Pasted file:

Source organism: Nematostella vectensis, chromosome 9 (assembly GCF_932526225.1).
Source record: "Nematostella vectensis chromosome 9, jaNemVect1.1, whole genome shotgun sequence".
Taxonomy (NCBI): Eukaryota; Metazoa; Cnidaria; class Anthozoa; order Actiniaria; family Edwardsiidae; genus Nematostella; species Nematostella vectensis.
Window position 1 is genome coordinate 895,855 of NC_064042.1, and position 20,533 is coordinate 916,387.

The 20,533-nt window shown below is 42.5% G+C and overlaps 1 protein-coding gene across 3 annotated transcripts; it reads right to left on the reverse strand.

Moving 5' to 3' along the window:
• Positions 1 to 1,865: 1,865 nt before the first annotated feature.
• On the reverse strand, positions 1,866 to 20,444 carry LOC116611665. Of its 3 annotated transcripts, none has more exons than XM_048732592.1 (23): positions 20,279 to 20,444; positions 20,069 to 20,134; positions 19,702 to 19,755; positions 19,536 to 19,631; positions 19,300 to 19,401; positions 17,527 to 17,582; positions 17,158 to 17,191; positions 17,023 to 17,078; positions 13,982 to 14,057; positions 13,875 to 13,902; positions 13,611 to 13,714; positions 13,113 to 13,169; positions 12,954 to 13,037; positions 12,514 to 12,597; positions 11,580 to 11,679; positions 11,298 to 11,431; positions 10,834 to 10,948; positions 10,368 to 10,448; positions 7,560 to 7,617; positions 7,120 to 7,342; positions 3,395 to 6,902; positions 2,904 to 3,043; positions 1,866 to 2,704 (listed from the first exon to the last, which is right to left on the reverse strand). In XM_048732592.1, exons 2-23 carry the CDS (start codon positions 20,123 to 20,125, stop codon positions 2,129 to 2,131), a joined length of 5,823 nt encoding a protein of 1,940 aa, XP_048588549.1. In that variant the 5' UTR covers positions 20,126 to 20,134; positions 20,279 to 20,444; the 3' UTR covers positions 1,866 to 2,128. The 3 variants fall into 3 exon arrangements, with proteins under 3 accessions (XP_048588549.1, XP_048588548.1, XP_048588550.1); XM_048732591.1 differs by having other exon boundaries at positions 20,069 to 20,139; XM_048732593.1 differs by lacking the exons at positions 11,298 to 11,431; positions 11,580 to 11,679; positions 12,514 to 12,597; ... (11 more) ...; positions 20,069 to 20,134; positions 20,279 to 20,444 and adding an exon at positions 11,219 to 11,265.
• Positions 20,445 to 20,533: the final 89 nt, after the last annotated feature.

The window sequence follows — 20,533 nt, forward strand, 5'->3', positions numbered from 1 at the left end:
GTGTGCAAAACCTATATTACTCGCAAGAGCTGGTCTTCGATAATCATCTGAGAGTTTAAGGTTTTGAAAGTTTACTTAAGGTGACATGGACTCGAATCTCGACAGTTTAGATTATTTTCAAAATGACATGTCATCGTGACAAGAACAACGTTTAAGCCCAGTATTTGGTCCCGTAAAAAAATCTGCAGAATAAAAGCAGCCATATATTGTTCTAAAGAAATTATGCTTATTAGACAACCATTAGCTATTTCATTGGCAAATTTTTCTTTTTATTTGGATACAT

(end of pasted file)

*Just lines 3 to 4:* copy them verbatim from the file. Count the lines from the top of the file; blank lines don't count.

Taxonomy (NCBI): Eukaryota; Metazoa; Cnidaria; class Anthozoa; order Actiniaria; family Edwardsiidae; genus Nematostella; species Nematostella vectensis.
Window position 1 is genome coordinate 895,855 of NC_064042.1, and position 20,533 is coordinate 916,387.